Yesterday, House leadership ignored the warning of a growing group of experts, former officials, and even their own colleagues by pushing through an Iran sanctions bill (H.R.850) that, if passed by the Senate, risks sabotaging diplomatic talks that offer the best chance to prevent a nuclear-armed Iran and avoid war. Iran’s incoming president, Hassan Rouhani, has promised to enhance nuclear transparency and pursue “peace and reconciliation” with the West, while urging that no new sanctions be imposed. But with Rouhani’s inauguration on Saturday, the House has already cast a vote that will undermine the new Iranian President and boost hardliners opposed to a diplomatic resolution to the nuclear standoff, increasing the likelihood that we continue to drift toward war.
While an anonymous senior administration official warned against the timing and content of the new sanctions, the administration failed to take an official stand that could have helped delay the vote until after the month-long August recess and Rouhani’s inauguration. This strategy of leaving Congress in the dark, trying to read tea leaves to divine the administration’s stance on the sanctions bill, contributed to its swift passage.
However, 20 Representatives showed courage and leadership on the House floor last night by voting against the new sanctions. In defying the majority of their peers (400 representatives voted in favor) and the pro-war lobby, they exposed themselves to attack. But through their forceful arguments, they provided further demonstration that there are strong advocates within Washington who are eager for a diplomatic resolution that prevents another ill-advised war of choice in the Middle East.
Before the vote, Rep. Jim McDermott (D-WA) led 15 of his colleagues in sending a letter to House leadership urging them to delay consideration until after Rouhani is inaugurated and has a chance to engage in nuclear talks. Further, the letter called for changes to the bill to eliminate restrictions on the President’s ability to waive sanctions, and to clarify that the bill is by no means an authorization for war with Iran (Eight of those who sponsored Rep. McDermott’s letter, having failed to delay the vote, either voted yes or abstained). On the floor, Rep. McDermott warned “the timing of this bill could not be worse from a foreign policy perspective.” McDermott also referenced the disastrous war in Iraq, when sanctions foreclosed diplomatic prospects, greatly contributed to the immense suffering of the Iraqi people, and ultimately led to war.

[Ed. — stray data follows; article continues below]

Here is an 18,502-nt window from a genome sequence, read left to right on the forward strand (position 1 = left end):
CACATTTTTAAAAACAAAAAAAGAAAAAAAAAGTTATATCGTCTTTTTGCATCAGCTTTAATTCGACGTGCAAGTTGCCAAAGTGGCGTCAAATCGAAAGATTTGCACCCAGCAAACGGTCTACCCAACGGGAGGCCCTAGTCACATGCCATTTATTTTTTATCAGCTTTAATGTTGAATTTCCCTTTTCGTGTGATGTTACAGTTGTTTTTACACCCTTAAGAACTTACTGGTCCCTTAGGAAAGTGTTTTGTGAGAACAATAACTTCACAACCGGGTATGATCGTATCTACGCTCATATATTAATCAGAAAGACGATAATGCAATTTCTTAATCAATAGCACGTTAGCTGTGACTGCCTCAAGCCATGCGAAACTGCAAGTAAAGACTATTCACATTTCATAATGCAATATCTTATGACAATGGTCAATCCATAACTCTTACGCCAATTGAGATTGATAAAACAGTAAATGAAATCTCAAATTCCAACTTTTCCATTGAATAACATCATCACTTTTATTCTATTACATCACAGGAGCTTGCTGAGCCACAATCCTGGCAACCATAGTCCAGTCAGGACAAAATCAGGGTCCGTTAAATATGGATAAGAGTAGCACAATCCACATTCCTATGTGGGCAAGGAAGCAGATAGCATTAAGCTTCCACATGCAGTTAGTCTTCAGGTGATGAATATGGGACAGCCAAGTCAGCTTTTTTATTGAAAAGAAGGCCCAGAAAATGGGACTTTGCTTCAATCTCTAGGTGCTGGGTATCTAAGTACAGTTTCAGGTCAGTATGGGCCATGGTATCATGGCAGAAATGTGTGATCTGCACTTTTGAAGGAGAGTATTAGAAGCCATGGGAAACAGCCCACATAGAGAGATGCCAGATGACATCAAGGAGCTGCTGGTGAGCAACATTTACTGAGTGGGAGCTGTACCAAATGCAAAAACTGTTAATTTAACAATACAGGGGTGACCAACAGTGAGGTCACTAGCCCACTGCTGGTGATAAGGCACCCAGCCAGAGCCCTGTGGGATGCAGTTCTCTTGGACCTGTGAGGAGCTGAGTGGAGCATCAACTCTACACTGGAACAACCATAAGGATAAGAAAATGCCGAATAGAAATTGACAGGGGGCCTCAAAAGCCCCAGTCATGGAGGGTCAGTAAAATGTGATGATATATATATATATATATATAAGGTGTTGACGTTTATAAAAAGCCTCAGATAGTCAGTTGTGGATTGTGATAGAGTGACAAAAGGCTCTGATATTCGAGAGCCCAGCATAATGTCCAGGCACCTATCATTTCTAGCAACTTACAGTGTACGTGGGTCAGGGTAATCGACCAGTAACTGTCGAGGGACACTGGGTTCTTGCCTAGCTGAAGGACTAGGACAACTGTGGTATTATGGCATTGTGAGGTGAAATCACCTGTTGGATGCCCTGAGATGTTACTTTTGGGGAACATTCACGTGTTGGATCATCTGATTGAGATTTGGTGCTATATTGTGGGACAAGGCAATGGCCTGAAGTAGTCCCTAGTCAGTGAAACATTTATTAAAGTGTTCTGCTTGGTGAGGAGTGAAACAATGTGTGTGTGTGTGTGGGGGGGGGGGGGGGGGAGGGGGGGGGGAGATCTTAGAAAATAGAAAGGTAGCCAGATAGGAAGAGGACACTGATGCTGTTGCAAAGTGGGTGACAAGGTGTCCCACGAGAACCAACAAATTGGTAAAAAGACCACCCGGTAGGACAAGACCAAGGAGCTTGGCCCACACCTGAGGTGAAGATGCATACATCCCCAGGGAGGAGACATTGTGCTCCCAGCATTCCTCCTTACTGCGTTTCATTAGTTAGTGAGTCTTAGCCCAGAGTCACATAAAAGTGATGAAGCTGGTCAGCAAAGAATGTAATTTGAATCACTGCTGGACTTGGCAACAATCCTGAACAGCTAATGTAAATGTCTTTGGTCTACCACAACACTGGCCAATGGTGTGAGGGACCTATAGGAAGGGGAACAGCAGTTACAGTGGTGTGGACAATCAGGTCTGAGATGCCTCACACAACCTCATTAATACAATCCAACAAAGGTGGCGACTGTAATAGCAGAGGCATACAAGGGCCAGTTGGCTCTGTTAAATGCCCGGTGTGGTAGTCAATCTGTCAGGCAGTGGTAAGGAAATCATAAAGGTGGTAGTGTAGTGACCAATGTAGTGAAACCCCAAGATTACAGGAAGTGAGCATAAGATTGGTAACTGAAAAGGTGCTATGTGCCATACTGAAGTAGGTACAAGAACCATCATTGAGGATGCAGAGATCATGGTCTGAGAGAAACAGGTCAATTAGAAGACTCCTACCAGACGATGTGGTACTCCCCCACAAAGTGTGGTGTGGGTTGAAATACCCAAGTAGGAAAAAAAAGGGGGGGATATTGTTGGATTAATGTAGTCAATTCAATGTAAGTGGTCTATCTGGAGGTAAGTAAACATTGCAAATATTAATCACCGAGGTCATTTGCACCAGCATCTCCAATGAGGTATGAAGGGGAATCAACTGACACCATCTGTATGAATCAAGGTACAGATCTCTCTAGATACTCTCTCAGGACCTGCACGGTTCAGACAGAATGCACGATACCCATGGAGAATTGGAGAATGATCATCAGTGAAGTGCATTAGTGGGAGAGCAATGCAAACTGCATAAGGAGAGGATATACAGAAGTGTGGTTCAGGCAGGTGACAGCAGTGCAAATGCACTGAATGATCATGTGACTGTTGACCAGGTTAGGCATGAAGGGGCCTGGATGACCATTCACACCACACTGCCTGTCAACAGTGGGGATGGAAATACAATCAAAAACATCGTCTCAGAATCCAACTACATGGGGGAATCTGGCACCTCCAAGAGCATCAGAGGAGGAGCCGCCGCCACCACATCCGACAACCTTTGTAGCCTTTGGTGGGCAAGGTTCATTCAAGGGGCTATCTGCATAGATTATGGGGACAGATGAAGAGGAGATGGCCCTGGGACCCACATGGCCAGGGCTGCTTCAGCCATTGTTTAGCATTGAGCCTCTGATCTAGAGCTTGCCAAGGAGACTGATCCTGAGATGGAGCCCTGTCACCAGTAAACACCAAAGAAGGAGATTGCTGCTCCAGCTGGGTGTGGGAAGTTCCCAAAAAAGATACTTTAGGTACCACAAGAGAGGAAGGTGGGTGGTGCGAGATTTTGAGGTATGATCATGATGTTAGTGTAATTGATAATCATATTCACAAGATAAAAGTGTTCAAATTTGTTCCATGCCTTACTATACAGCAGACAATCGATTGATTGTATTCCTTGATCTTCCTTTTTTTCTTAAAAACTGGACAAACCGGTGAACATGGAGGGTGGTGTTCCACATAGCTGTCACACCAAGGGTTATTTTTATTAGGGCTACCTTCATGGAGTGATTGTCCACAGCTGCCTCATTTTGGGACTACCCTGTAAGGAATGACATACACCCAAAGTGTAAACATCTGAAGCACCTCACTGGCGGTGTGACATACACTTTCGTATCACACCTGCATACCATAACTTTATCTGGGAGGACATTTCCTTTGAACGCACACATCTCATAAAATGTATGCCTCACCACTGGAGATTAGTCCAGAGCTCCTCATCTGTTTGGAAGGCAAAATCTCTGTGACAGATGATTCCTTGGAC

Rep. Keith Ellison (D-MN) also played a key role in mobilizing opposition to the bill. Ellison cited Rouhani’s apparent eagerness to engage in negotiations with the West, asking “[w]hy aren’t we at least curious to find out whether or not President Rouhani means that he wants to pursue this course of peace? It’s what we want, is [a] negotiated settlement. Why are we slapping his hand down, when apparently the Iranian people are willing to support a candidate who is willing to extend a hand?”
These warnings were echoed by Rep. Jim Moran (D-VA), who stated, “”I can’t imagine we are looking for another war of choice, that we want to escalate the rhetoric. This is the best opportunity we have had in at least 8 years, if not more. Why throw that away? The fact is that this bill empowers the very hard-liners who are the problem.”